"You're never quite ready for what life delivers."
I was somewhat surprised with Delivery Man considering I went into it expecting it to be yet another typical comedy, and in a way it starts out being one, but as the story progressed it turned out to be a heartfelt drama. Vaughn began playing the typical role we have known him for, but when the film sort of shifted gears we got to see him play a sweeter and kinder character, proving he can have some range as an actor. He delivers a solid performance in the lead role, but it was Chris Pratt in a supporting role who delivered most laughs in this film. Vaughn and Pratt had great chemistry together, and in my opinion they were the highlight of this movie. Directed by Ken Scott (who decided to do a remake of his own 2011 Canadian film, Starbuck), Delivery Man, is a film with a lot of heart despite having a ridiculous premise. Most of the supporting characters are underwritten, but Vaughn and Pratt make this film tolerable. It's more charming than it is funny and despite being silly it still is touching at times. Delivery Man is one of those films that the family can enjoy, but doesn't bring much more than some heartwarming moments that will soon be forgotten once the credits begin to role. I do recommend it if you're a Chris Pratt fan because he does have some very funny scenes. Vaughn also brings something new to his character as well, it's a different side of him we hadn't seen before.
David (Vince Vaughn) is unreliable and immature. He's in his 40's and despite having a pretty simple job as a meat delivery driver for his father's company he still finds ways to mess up. The mob is after him due to some financial problems he got himself into, and he also struggles to maintain a relationship with his girlfriend Emma (Cobie Smulders) who is pregnant. Emma wants to raise the child herself because she thinks David is unreliable. In the midst of all this chaos in David's life he now has to deal with a lawsuit filed against him. Apparently some 20 years ago David donated sperm to a fertility clinic under the surname of Starbuck and has fathered 533 children. Now 142 of them have filed a lawsuit against the clinic wanting them to reveal the identity of their biological father. His best friend, Brett (Chris Pratt), decides to represent him as his lawyer knowing that this could be a big case for them. David decides to meet some of his kids without revealing his identity and ends up helping them in their time of need. He begins to see himself as their guardian angel, and without realizing it, his relationship with them transforms his life.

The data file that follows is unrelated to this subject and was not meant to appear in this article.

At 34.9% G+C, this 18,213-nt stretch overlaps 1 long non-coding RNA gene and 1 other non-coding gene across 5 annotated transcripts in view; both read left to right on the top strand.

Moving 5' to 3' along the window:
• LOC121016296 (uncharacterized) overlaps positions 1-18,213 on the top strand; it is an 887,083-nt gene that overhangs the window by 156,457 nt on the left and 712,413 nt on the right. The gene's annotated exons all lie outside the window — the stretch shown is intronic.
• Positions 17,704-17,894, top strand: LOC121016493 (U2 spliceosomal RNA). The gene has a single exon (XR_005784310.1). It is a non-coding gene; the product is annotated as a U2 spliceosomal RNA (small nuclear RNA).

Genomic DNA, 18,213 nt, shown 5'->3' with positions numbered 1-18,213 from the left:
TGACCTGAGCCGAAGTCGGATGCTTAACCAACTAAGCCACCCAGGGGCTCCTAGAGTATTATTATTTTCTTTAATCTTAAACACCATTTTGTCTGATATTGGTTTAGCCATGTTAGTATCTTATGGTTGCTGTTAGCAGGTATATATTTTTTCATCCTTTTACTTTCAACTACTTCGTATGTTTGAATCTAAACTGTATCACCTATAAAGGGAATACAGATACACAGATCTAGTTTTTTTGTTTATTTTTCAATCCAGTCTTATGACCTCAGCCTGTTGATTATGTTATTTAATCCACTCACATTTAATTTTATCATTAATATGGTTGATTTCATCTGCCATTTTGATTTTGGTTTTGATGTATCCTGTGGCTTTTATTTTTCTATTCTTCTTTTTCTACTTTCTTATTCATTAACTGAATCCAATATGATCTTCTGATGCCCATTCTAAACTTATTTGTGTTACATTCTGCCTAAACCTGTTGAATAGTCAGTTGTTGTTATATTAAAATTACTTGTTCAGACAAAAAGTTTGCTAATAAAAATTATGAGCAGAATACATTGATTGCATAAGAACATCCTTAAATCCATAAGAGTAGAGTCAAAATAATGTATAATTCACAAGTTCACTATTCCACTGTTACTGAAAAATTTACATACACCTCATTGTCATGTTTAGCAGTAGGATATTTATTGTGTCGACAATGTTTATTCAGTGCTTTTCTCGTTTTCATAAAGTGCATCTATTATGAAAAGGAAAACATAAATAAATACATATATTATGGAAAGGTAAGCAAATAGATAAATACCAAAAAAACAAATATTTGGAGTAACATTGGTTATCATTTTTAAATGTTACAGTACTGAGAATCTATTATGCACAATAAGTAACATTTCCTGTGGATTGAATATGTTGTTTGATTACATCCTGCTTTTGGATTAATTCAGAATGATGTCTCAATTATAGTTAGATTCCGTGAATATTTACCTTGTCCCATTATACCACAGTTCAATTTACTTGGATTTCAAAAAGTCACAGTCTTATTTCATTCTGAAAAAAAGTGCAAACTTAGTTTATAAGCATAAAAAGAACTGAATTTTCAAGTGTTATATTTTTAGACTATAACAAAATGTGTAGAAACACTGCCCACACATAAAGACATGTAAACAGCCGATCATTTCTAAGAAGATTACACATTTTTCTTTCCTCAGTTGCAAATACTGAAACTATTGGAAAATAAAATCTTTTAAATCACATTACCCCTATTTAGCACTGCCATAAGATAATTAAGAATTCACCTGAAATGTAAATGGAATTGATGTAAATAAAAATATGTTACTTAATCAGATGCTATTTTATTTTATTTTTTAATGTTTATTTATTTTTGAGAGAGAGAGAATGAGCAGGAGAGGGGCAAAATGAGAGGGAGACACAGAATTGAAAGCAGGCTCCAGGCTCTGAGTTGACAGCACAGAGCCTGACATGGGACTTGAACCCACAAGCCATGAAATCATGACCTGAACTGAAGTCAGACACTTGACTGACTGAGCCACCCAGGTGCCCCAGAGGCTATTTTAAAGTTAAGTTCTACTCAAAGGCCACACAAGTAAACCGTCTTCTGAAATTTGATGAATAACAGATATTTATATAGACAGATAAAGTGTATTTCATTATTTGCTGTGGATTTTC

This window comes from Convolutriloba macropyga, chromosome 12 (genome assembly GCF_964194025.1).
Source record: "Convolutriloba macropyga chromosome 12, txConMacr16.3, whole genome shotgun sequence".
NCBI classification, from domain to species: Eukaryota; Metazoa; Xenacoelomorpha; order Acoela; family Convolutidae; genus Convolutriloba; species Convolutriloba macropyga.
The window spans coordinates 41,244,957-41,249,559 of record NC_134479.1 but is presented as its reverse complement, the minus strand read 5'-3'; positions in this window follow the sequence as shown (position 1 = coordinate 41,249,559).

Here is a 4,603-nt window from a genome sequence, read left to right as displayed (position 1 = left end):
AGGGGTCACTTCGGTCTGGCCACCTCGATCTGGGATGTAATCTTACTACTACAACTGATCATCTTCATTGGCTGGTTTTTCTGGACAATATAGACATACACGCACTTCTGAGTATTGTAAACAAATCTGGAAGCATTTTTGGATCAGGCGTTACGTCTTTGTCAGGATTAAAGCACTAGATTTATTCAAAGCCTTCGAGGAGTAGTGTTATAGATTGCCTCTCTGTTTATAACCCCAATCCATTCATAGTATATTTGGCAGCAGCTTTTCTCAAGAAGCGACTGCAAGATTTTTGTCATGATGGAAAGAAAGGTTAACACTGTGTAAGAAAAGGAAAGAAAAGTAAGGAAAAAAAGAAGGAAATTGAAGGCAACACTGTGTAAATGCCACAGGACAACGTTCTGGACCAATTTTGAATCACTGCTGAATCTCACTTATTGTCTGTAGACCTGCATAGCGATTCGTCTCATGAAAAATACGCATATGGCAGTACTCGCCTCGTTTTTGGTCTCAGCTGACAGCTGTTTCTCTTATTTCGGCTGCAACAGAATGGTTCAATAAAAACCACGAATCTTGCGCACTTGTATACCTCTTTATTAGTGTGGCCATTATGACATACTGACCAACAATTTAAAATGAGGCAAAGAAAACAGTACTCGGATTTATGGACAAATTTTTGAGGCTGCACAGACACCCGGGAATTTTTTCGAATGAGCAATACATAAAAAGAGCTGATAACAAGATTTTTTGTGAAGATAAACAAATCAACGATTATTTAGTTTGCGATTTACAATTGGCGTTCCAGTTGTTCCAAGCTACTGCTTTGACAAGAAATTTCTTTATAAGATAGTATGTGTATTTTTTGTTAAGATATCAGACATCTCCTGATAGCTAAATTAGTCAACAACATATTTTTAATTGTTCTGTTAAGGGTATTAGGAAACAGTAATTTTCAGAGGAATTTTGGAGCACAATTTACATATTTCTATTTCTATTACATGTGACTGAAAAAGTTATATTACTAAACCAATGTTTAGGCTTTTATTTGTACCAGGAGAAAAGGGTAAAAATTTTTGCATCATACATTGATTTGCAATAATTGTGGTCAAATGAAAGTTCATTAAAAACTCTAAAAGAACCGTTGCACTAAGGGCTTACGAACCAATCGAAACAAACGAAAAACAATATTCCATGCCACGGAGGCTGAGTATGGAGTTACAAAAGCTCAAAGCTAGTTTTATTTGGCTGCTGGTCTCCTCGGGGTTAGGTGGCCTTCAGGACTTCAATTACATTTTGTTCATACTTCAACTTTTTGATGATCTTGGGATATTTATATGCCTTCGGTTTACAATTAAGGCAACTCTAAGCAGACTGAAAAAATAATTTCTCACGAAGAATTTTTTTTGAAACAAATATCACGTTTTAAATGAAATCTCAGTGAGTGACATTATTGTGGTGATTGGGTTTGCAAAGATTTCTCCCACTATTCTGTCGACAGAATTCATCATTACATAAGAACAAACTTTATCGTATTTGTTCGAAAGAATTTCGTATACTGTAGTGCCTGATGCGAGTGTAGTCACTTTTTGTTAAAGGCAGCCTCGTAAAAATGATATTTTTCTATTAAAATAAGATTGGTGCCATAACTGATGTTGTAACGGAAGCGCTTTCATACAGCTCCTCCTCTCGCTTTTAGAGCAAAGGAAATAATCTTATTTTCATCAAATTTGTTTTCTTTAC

Delivery Man has a hard time finding its tone and at times suffers from not knowing what it wants to be, but it does have some heartfelt moments. I wasn't familiar with Scott's original film so I couldn't say if this remake works better. The screenplay was co-written by Scott and Martin Petit, and other than David and Brett, the rest of the characters were underwritten. Cobie Smulders didn't have much to work with, and the same thing could be said about the teens playing Starbuck's children. I still ended up enjoying this a lot more than I expected to so I was pleasantly surprised with Delivery Man. Despite it's many lows, it also has some highs that make this worth a watch.